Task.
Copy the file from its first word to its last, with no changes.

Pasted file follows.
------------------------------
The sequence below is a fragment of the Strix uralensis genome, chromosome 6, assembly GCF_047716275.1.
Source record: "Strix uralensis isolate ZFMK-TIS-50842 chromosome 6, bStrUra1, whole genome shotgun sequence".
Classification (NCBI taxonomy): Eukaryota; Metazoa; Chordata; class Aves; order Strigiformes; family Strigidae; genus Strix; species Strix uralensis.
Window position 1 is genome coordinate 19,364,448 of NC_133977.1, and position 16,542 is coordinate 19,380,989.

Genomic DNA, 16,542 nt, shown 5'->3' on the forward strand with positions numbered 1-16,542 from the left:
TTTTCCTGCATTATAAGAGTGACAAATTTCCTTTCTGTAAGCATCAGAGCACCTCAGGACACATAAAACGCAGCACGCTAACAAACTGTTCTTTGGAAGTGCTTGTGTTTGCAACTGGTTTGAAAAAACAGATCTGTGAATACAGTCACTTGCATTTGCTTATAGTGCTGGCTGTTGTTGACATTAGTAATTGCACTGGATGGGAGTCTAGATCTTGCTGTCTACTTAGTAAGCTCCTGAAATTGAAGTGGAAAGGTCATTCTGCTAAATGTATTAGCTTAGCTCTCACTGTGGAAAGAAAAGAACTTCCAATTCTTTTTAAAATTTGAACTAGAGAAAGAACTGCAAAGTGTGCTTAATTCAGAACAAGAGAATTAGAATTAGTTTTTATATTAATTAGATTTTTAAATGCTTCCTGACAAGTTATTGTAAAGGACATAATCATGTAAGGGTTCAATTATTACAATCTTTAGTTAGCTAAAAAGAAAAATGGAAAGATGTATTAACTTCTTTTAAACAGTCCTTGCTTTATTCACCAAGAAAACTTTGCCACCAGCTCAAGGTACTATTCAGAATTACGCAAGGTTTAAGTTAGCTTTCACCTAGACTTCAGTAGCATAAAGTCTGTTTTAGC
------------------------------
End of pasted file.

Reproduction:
The sequence below is a fragment of the Strix uralensis genome, chromosome 6, assembly GCF_047716275.1.
Source record: "Strix uralensis isolate ZFMK-TIS-50842 chromosome 6, bStrUra1, whole genome shotgun sequence".
Classification (NCBI taxonomy): Eukaryota; Metazoa; Chordata; class Aves; order Strigiformes; family Strigidae; genus Strix; species Strix uralensis.
Window position 1 is genome coordinate 19,364,448 of NC_133977.1, and position 16,542 is coordinate 19,380,989.

Genomic DNA, 16,542 nt, shown 5'->3' on the forward strand with positions numbered 1-16,542 from the left:
TTTTCCTGCATTATAAGAGTGACAAATTTCCTTTCTGTAAGCATCAGAGCACCTCAGGACACATAAAACGCAGCACGCTAACAAACTGTTCTTTGGAAGTGCTTGTGTTTGCAACTGGTTTGAAAAAACAGATCTGTGAATACAGTCACTTGCATTTGCTTATAGTGCTGGCTGTTGTTGACATTAGTAATTGCACTGGATGGGAGTCTAGATCTTGCTGTCTACTTAGTAAGCTCCTGAAATTGAAGTGGAAAGGTCATTCTGCTAAATGTATTAGCTTAGCTCTCACTGTGGAAAGAAAAGAACTTCCAATTCTTTTTAAAATTTGAACTAGAGAAAGAACTGCAAAGTGTGCTTAATTCAGAACAAGAGAATTAGAATTAGTTTTTATATTAATTAGATTTTTAAATGCTTCCTGACAAGTTATTGTAAAGGACATAATCATGTAAGGGTTCAATTATTACAATCTTTAGTTAGCTAAAAAGAAAAATGGAAAGATGTATTAACTTCTTTTAAACAGTCCTTGCTTTATTCACCAAGAAAACTTTGCCACCAGCTCAAGGTACTATTCAGAATTACGCAAGGTTTAAGTTAGCTTTCACCTAGACTTCAGTAGCATAAAGTCTGTTTTAGC